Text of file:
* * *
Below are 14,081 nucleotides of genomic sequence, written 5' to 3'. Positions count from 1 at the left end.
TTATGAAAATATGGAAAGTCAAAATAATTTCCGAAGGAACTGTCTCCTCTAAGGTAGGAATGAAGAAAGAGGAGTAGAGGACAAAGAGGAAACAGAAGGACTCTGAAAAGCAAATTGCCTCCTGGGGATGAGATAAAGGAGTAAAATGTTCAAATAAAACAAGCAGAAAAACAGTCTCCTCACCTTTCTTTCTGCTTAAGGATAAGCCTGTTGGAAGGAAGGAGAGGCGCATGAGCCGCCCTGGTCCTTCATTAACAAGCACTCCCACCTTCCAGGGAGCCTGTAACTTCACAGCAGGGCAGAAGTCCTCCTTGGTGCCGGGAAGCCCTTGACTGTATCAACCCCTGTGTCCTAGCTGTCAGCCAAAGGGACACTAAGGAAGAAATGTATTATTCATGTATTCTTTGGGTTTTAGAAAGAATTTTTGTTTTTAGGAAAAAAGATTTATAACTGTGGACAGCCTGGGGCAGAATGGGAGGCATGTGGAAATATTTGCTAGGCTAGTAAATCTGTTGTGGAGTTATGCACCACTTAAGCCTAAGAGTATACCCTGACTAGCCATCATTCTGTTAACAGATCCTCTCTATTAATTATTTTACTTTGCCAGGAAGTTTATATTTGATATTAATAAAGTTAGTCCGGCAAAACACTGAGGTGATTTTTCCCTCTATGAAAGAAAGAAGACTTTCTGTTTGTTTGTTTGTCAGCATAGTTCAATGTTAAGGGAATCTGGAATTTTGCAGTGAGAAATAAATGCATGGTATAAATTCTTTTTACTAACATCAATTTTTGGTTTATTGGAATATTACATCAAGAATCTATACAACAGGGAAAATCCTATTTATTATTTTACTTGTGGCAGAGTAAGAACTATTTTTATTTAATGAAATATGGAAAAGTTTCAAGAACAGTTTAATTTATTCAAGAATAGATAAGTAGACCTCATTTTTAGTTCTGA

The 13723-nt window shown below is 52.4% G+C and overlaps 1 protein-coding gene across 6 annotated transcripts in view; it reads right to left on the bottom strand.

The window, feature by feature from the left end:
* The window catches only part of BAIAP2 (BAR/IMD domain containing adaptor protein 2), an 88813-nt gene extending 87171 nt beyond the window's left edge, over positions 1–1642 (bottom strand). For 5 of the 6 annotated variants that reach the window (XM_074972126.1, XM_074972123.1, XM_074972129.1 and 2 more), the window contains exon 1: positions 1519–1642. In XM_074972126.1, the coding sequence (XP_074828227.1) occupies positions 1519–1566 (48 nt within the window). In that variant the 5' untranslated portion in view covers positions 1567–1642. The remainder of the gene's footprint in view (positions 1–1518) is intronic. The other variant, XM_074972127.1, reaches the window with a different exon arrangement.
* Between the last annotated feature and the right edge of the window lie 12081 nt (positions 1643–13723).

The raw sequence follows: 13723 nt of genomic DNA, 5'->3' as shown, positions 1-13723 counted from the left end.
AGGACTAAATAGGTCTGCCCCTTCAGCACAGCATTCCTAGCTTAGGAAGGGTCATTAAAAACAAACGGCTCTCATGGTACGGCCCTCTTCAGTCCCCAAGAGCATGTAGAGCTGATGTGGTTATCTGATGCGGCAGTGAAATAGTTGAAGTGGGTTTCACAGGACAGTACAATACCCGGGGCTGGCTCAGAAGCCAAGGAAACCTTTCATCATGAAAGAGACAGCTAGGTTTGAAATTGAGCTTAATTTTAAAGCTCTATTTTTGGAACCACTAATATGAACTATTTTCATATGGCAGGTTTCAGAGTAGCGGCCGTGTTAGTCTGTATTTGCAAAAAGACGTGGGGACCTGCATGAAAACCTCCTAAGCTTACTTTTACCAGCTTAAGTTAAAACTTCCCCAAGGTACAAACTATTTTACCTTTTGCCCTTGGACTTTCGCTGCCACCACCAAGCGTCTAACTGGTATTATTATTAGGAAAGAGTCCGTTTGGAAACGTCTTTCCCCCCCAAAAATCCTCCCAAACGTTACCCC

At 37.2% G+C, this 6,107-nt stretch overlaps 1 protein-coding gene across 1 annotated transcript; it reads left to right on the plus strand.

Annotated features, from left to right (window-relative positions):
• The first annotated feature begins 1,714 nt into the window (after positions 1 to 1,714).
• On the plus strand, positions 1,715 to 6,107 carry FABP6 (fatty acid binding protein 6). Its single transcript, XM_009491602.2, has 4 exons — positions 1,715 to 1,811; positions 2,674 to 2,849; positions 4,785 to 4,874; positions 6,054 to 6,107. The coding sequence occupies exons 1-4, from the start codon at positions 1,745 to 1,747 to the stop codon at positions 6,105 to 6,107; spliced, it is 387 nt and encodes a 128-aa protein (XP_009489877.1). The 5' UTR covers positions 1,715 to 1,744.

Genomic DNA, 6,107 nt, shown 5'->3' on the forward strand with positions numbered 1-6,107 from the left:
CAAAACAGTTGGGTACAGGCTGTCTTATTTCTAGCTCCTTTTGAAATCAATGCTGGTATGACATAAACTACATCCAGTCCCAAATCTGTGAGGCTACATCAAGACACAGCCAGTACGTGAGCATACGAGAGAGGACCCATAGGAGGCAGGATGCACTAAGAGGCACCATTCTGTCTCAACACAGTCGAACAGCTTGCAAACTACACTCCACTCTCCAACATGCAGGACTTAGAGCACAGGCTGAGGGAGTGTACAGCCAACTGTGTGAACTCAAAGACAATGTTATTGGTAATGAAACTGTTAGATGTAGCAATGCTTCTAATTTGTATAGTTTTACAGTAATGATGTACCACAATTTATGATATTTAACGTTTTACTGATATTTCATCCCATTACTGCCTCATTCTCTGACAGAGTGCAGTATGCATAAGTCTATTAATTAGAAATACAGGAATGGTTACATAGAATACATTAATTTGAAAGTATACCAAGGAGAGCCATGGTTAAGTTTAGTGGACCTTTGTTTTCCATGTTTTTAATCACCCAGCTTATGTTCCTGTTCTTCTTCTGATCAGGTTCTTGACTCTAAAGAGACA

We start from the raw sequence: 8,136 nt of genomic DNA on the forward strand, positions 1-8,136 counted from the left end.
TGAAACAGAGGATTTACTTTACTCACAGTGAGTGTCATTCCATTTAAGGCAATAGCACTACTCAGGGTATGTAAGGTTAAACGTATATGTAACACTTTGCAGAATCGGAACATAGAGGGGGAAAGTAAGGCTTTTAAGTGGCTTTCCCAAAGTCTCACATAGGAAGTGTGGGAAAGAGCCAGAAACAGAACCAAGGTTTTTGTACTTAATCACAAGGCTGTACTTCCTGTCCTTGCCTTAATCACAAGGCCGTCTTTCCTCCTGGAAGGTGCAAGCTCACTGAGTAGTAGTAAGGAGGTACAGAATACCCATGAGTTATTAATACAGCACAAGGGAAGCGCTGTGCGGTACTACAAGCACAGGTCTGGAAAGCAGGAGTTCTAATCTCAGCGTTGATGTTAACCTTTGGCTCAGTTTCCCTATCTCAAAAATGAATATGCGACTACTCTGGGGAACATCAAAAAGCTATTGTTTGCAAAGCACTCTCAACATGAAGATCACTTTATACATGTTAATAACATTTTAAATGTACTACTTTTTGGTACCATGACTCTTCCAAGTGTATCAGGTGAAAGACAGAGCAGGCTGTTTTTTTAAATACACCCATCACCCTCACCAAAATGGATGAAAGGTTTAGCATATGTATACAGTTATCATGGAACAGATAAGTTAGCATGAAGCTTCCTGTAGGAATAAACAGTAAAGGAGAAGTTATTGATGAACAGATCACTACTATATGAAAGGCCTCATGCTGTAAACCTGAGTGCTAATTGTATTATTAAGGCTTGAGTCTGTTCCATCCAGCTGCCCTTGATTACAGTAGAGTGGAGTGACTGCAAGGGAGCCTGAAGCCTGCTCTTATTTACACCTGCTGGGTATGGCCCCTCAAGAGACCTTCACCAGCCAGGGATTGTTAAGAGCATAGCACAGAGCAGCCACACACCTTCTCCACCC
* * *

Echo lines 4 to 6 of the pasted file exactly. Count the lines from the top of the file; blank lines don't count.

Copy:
The window, feature by feature from the left end:
* The window catches only part of BAIAP2 (BAR/IMD domain containing adaptor protein 2), an 88813-nt gene extending 87171 nt beyond the window's left edge, over positions 1–1642 (bottom strand). For 5 of the 6 annotated variants that reach the window (XM_074972126.1, XM_074972123.1, XM_074972129.1 and 2 more), the window contains exon 1: positions 1519–1642. In XM_074972126.1, the coding sequence (XP_074828227.1) occupies positions 1519–1566 (48 nt within the window). In that variant the 5' untranslated portion in view covers positions 1567–1642. The remainder of the gene's footprint in view (positions 1–1518) is intronic. The other variant, XM_074972127.1, reaches the window with a different exon arrangement.
* Between the last annotated feature and the right edge of the window lie 12081 nt (positions 1643–13723).